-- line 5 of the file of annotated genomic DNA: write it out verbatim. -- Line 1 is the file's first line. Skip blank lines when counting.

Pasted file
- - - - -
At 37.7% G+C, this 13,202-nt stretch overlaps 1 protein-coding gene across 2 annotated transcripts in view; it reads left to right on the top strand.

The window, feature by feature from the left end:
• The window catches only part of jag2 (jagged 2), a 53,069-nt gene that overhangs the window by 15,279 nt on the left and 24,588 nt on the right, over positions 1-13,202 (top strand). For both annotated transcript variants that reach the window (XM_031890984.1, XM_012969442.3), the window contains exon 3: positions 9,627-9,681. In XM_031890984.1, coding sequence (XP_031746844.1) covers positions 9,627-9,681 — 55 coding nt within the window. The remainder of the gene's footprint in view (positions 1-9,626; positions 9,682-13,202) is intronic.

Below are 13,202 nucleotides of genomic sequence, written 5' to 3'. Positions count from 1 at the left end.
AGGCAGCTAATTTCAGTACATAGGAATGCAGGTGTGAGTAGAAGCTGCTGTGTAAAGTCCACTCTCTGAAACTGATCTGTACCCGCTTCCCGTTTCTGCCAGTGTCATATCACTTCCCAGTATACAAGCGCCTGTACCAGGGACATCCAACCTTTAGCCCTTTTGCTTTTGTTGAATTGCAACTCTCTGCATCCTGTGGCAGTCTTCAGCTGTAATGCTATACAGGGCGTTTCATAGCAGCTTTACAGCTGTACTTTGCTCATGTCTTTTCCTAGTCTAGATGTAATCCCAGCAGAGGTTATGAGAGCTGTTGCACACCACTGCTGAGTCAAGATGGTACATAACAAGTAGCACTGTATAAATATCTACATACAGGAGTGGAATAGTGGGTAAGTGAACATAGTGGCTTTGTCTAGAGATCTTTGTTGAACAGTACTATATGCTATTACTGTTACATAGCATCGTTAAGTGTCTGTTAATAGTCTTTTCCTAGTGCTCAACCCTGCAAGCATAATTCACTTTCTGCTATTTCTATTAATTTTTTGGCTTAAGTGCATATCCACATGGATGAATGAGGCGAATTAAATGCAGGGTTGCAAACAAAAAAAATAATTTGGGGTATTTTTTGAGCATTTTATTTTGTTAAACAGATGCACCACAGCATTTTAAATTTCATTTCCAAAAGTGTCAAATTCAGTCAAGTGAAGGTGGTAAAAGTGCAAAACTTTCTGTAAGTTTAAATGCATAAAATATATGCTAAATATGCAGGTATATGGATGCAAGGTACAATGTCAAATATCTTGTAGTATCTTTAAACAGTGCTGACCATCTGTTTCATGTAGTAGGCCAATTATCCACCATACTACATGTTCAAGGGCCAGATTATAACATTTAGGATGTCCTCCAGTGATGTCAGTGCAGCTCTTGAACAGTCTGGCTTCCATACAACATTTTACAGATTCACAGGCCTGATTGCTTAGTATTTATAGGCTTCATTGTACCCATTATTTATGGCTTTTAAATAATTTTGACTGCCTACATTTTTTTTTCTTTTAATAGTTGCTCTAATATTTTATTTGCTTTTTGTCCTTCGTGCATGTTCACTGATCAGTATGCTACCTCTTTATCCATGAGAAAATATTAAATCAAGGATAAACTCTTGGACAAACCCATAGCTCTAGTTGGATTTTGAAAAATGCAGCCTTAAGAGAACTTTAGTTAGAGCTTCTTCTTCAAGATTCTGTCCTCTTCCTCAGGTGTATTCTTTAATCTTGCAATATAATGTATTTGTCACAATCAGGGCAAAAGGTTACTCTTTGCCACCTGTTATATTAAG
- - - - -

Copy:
AGGCAGCTAATTTCAGTACATAGGAATGCAGGTGTGAGTAGAAGCTGCTGTGTAAAGTCCACTCTCTGAAACTGATCTGTACCCGCTTCCCGTTTCTGCCAGTGTCATATCACTTCCCAGTATACAAGCGCCTGTACCAGGGACATCCAACCTTTAGCCCTTTTGCTTTTGTTGAATTGCAACTCTCTGCATCCTGTGGCAGTCTTCAGCTGTAATGCTATACAGGGCGTTTCATAGCAGCTTTACAGCTGTACTTTGCTCATGTCTTTTCCTAGTCTAGATGTAATCCCAGCAGAGGTTATGAGAGCTGTTGCACACCACTGCTGAGTCAAGATGGTACATAACAAGTAGCACTGTATAAATATCTACATACAGGAGTGGAATAGTGGGTAAGTGAACATAGTGGCTTTGTCTAGAGATCTTTGTTGAACAGTACTATATGCTATTACTGTTACATAGCATCGTTAAGTGTCTGTTAATAGTCTTTTCCTAGTGCTCAACCCTGCAAGCATAATTCACTTTCTGCTATTTCTATTAATTTTTTGGCTTAAGTGCATATCCACATGGATGAATGAGGCGAATTAAATGCAGGGTTGCAAACAAAAAAAATAATTTGGGGTATTTTTTGAGCATTTTATTTTGTTAAACAGATGCACCACAGCATTTTAAATTTCATTTCCAAAAGTGTCAAATTCAGTCAAGTGAAGGTGGTAAAAGTGCAAAACTTTCTGTAAGTTTAAATGCATAAAATATATGCTAAATATGCAGGTATATGGATGCAAGGTACAATGTCAAATATCTTGTAGTATCTTTAAACAGTGCTGACCATCTGTTTCATGTAGTAGGCCAATTATCCACCATACTACATGTTCAAGGGCCAGATTATAACATTTAGGATGTCCTCCAGTGATGTCAGTGCAGCTCTTGAACAGTCTGGCTTCCATACAACATTTTACAGATTCACAGGCCTGATTGCTTAGTATTTATAGGCTTCATTGTACCCATTATTTATGGCTTTTAAATAATTTTGACTGCCTACATTTTTTTTTCTTTTAATAGTTGCTCTAATATTTTATTTGCTTTTTGTCCTTCGTGCATGTTCACTGATCAGTATGCTACCTCTTTATCCATGAGAAAATATTAAATCAAGGATAAACTCTTGGACAAACCCATAGCTCTAGTTGGATTTTGAAAAATGCAGCCTTAAGAGAACTTTAGTTAGAGCTTCTTCTTCAAGATTCTGTCCTCTTCCTCAGGTGTATTCTTTAATCTTGCAATATAATGTATTTGTCACAATCAGGGCAAAAGGTTACTCTTTGCCACCTGTTATATTAAG